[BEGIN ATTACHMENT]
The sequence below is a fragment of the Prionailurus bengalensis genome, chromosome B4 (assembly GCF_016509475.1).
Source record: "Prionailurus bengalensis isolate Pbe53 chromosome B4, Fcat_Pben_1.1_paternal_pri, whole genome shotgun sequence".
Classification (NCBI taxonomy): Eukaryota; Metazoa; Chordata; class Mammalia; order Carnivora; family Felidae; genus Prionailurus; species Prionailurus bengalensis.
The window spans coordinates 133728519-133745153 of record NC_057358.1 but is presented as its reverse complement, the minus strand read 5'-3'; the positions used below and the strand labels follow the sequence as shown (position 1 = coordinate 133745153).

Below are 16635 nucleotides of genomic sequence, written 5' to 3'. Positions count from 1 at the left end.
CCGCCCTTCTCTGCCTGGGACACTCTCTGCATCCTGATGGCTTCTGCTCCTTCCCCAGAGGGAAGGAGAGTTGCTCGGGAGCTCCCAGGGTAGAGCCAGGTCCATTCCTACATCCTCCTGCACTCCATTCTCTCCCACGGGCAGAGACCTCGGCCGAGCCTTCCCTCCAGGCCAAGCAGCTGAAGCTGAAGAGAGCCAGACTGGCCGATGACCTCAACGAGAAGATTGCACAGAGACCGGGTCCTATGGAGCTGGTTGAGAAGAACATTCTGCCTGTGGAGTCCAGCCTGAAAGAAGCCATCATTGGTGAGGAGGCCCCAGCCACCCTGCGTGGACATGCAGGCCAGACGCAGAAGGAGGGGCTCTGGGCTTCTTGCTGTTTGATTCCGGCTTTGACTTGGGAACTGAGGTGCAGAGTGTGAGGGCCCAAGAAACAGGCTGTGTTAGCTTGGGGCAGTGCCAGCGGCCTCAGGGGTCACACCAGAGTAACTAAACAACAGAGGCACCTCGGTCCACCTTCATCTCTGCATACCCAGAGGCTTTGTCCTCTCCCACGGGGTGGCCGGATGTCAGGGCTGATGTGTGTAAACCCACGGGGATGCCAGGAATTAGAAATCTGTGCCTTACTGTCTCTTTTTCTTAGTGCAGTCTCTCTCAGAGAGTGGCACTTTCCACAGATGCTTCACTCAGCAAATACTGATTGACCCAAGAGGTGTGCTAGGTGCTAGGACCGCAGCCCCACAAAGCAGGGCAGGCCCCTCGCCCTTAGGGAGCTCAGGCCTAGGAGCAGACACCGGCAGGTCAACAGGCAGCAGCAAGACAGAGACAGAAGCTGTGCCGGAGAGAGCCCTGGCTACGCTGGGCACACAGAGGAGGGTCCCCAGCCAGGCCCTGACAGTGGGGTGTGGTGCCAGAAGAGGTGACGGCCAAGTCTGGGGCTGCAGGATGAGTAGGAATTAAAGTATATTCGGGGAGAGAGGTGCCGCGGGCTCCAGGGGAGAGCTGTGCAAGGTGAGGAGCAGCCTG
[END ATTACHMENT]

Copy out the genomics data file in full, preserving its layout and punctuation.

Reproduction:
The sequence below is a fragment of the Prionailurus bengalensis genome, chromosome B4 (assembly GCF_016509475.1).
Source record: "Prionailurus bengalensis isolate Pbe53 chromosome B4, Fcat_Pben_1.1_paternal_pri, whole genome shotgun sequence".
Classification (NCBI taxonomy): Eukaryota; Metazoa; Chordata; class Mammalia; order Carnivora; family Felidae; genus Prionailurus; species Prionailurus bengalensis.
The window spans coordinates 133728519-133745153 of record NC_057358.1 but is presented as its reverse complement, the minus strand read 5'-3'; the positions used below and the strand labels follow the sequence as shown (position 1 = coordinate 133745153).

Below are 16635 nucleotides of genomic sequence, written 5' to 3'. Positions count from 1 at the left end.
CCGCCCTTCTCTGCCTGGGACACTCTCTGCATCCTGATGGCTTCTGCTCCTTCCCCAGAGGGAAGGAGAGTTGCTCGGGAGCTCCCAGGGTAGAGCCAGGTCCATTCCTACATCCTCCTGCACTCCATTCTCTCCCACGGGCAGAGACCTCGGCCGAGCCTTCCCTCCAGGCCAAGCAGCTGAAGCTGAAGAGAGCCAGACTGGCCGATGACCTCAACGAGAAGATTGCACAGAGACCGGGTCCTATGGAGCTGGTTGAGAAGAACATTCTGCCTGTGGAGTCCAGCCTGAAAGAAGCCATCATTGGTGAGGAGGCCCCAGCCACCCTGCGTGGACATGCAGGCCAGACGCAGAAGGAGGGGCTCTGGGCTTCTTGCTGTTTGATTCCGGCTTTGACTTGGGAACTGAGGTGCAGAGTGTGAGGGCCCAAGAAACAGGCTGTGTTAGCTTGGGGCAGTGCCAGCGGCCTCAGGGGTCACACCAGAGTAACTAAACAACAGAGGCACCTCGGTCCACCTTCATCTCTGCATACCCAGAGGCTTTGTCCTCTCCCACGGGGTGGCCGGATGTCAGGGCTGATGTGTGTAAACCCACGGGGATGCCAGGAATTAGAAATCTGTGCCTTACTGTCTCTTTTTCTTAGTGCAGTCTCTCTCAGAGAGTGGCACTTTCCACAGATGCTTCACTCAGCAAATACTGATTGACCCAAGAGGTGTGCTAGGTGCTAGGACCGCAGCCCCACAAAGCAGGGCAGGCCCCTCGCCCTTAGGGAGCTCAGGCCTAGGAGCAGACACCGGCAGGTCAACAGGCAGCAGCAAGACAGAGACAGAAGCTGTGCCGGAGAGAGCCCTGGCTACGCTGGGCACACAGAGGAGGGTCCCCAGCCAGGCCCTGACAGTGGGGTGTGGTGCCAGAAGAGGTGACGGCCAAGTCTGGGGCTGCAGGATGAGTAGGAATTAAAGTATATTCGGGGAGAGAGGTGCCGCGGGCTCCAGGGGAGAGCTGTGCAAGGTGAGGAGCAGCCTG